Given the number of pension plans being forced to reduce benefits, the Neville case is significant as an example of how the court arrived at its decision in analyzing the nature and extent of discretion all trustees must, by their very office, have to fulfil their duties. What is clear from this case is that the courts are reluctant to overturn decisions made by trustees unless there is evidence of bad faith, or evidence the trustees considered “irrelevant,” “improper” or “irrational” factors in arriving at their decision.
Plaintiff Ian Neville was a member of the local union of the Plumbing and Pipe Fitting Industry of United States and Canada. The plan was administered by seven trustees, all of whom were defendants, including four union representatives and three from the Mechanical Industrial Relations Association.
Employers made all contributions to the plan with a level contribution rate negotiated with the union based on the number of hours an employee worked. The trust fund suffered significant losses of over $51 million from October 2000 to September 2001, and additional losses over $19 million by September 2002. Due to these losses, the trustees could not maintain the contribution and benefit structure.
Typical of most of these negotiated cost plans, the amendment section of the plan prohibited the trustees from reducing benefits paid or accrued prior to any amendment. The plan was registered under the PBSA, which also prohibits a reduction in benefits. An exception, however, is provided under the law where a “Board of Trustees of a negotiated cost plan, may, with the written consent of the Superintendent, reduce benefits or entitlements, if the circumstances of the plan require reduced benefits or entitlements.”
In August 2002, the Superintendent approved a proposed benefit reduction scheme. The actuary consulted by the trustees to bring the plan into compliance with the Act, presented a number of options to reduce benefits. The trustees were unanimous in choosing an option that allocated more of the reduction to the non-retired members than the retired members. It is worth noting the option chosen by the retirees reduced pensions being paid to retired members and pensions accrued to non-retired members equally by 13.5%.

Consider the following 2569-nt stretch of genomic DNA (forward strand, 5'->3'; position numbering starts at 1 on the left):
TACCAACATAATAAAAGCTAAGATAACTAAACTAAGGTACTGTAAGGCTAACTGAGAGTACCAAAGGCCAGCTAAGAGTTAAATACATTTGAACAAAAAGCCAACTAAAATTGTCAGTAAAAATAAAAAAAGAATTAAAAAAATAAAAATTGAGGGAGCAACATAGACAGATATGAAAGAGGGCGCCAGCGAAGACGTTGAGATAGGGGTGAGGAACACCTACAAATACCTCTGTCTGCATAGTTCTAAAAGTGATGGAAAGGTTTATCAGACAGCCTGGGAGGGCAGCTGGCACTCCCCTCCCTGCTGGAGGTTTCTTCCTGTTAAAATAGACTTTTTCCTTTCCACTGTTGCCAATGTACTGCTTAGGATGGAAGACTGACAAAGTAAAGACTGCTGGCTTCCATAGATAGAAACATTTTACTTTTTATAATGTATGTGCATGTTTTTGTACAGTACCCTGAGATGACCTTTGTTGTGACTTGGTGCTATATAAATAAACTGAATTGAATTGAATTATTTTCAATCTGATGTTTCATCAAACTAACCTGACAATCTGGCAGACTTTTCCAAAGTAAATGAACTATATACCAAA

The trustees, however, went on to make changes to the plan that affected only the non-retired members, including changes from “joint with 50% survivor benefit” to life pension only, unreduced early retirement for members with 15 years changed from age 60 to 62, and elimination of certain early retirement subsidies and pre-retirement death benefits.
Neville alleged the trustees had breached their duty owed to him by favouring one group of beneficiaries over another. However, the court hearing his case, relying on the 1998 case of Edge et al. v. Pension Ombudsman, held the trustees had in fact acted in their discretion and had properly discharged their duty.
The court ruled that due to the fact trustees had no power to increase the contributions to the plan to meet the funding crisis, as all the contributions to the plan were made by the employers as part of a collective agreement, the trustees only option was either to wind-up the plan or reduce benefits.
In the application filed, the trustees said “relevant factors” considered by them included: past patterns of increases and decreases in pension contributions and enhancements; pensions under the plan had not been indexed for inflation; and non-retired members were still accumulating pension benefits. These considerations were the proper ones, held the court.
Given the precarious financial position of many multi-employer pension plans in Canada, the decision in Neville may prove significant for other plans facing similar benefit reductions. An appeal of this decision was filed on April 29, 2005.